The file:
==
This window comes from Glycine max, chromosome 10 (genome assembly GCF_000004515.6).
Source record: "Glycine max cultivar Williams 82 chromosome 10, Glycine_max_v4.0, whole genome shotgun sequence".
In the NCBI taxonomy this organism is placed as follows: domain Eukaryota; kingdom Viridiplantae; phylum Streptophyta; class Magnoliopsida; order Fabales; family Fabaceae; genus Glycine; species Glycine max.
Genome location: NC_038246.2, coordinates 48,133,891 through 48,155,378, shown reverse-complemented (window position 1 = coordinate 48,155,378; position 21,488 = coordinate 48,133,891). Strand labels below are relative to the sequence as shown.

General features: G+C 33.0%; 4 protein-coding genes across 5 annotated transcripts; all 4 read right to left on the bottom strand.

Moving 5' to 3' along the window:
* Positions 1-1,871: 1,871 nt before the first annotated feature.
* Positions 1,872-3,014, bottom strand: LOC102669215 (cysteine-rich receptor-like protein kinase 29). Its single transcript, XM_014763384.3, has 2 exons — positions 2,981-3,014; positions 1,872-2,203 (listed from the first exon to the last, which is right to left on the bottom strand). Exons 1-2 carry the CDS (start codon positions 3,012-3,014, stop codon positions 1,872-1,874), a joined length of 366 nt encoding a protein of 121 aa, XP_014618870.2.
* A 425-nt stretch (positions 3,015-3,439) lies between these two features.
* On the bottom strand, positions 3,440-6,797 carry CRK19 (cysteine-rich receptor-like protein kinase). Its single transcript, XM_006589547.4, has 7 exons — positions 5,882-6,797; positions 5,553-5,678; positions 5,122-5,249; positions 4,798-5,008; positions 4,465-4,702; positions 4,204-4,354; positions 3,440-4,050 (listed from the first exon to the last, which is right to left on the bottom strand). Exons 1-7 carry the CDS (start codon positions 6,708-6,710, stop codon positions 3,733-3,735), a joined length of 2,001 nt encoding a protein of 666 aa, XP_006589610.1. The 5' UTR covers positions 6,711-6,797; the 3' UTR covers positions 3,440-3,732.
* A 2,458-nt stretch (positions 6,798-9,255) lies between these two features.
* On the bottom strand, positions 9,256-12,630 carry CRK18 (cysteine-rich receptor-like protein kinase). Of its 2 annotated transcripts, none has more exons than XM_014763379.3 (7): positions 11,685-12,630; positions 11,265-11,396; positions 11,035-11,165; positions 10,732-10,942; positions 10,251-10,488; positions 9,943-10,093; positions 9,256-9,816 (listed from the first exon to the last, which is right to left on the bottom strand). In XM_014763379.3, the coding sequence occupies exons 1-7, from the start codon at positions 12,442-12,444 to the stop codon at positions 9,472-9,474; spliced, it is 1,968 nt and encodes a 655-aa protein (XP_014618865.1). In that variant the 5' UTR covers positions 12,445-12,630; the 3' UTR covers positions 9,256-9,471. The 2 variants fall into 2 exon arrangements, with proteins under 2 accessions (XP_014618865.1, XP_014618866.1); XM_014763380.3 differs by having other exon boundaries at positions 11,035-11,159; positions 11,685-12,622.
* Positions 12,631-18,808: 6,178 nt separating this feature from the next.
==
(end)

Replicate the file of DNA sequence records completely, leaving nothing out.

This window comes from Glycine max, chromosome 10 (genome assembly GCF_000004515.6).
Source record: "Glycine max cultivar Williams 82 chromosome 10, Glycine_max_v4.0, whole genome shotgun sequence".
In the NCBI taxonomy this organism is placed as follows: domain Eukaryota; kingdom Viridiplantae; phylum Streptophyta; class Magnoliopsida; order Fabales; family Fabaceae; genus Glycine; species Glycine max.
Genome location: NC_038246.2, coordinates 48,133,891 through 48,155,378, shown reverse-complemented (window position 1 = coordinate 48,155,378; position 21,488 = coordinate 48,133,891). Strand labels below are relative to the sequence as shown.

General features: G+C 33.0%; 4 protein-coding genes across 5 annotated transcripts; all 4 read right to left on the bottom strand.

Moving 5' to 3' along the window:
* Positions 1-1,871: 1,871 nt before the first annotated feature.
* Positions 1,872-3,014, bottom strand: LOC102669215 (cysteine-rich receptor-like protein kinase 29). Its single transcript, XM_014763384.3, has 2 exons — positions 2,981-3,014; positions 1,872-2,203 (listed from the first exon to the last, which is right to left on the bottom strand). Exons 1-2 carry the CDS (start codon positions 3,012-3,014, stop codon positions 1,872-1,874), a joined length of 366 nt encoding a protein of 121 aa, XP_014618870.2.
* A 425-nt stretch (positions 3,015-3,439) lies between these two features.
* On the bottom strand, positions 3,440-6,797 carry CRK19 (cysteine-rich receptor-like protein kinase). Its single transcript, XM_006589547.4, has 7 exons — positions 5,882-6,797; positions 5,553-5,678; positions 5,122-5,249; positions 4,798-5,008; positions 4,465-4,702; positions 4,204-4,354; positions 3,440-4,050 (listed from the first exon to the last, which is right to left on the bottom strand). Exons 1-7 carry the CDS (start codon positions 6,708-6,710, stop codon positions 3,733-3,735), a joined length of 2,001 nt encoding a protein of 666 aa, XP_006589610.1. The 5' UTR covers positions 6,711-6,797; the 3' UTR covers positions 3,440-3,732.
* A 2,458-nt stretch (positions 6,798-9,255) lies between these two features.
* On the bottom strand, positions 9,256-12,630 carry CRK18 (cysteine-rich receptor-like protein kinase). Of its 2 annotated transcripts, none has more exons than XM_014763379.3 (7): positions 11,685-12,630; positions 11,265-11,396; positions 11,035-11,165; positions 10,732-10,942; positions 10,251-10,488; positions 9,943-10,093; positions 9,256-9,816 (listed from the first exon to the last, which is right to left on the bottom strand). In XM_014763379.3, the coding sequence occupies exons 1-7, from the start codon at positions 12,442-12,444 to the stop codon at positions 9,472-9,474; spliced, it is 1,968 nt and encodes a 655-aa protein (XP_014618865.1). In that variant the 5' UTR covers positions 12,445-12,630; the 3' UTR covers positions 9,256-9,471. The 2 variants fall into 2 exon arrangements, with proteins under 2 accessions (XP_014618865.1, XP_014618866.1); XM_014763380.3 differs by having other exon boundaries at positions 11,035-11,159; positions 11,685-12,622.
* Positions 12,631-18,808: 6,178 nt separating this feature from the next.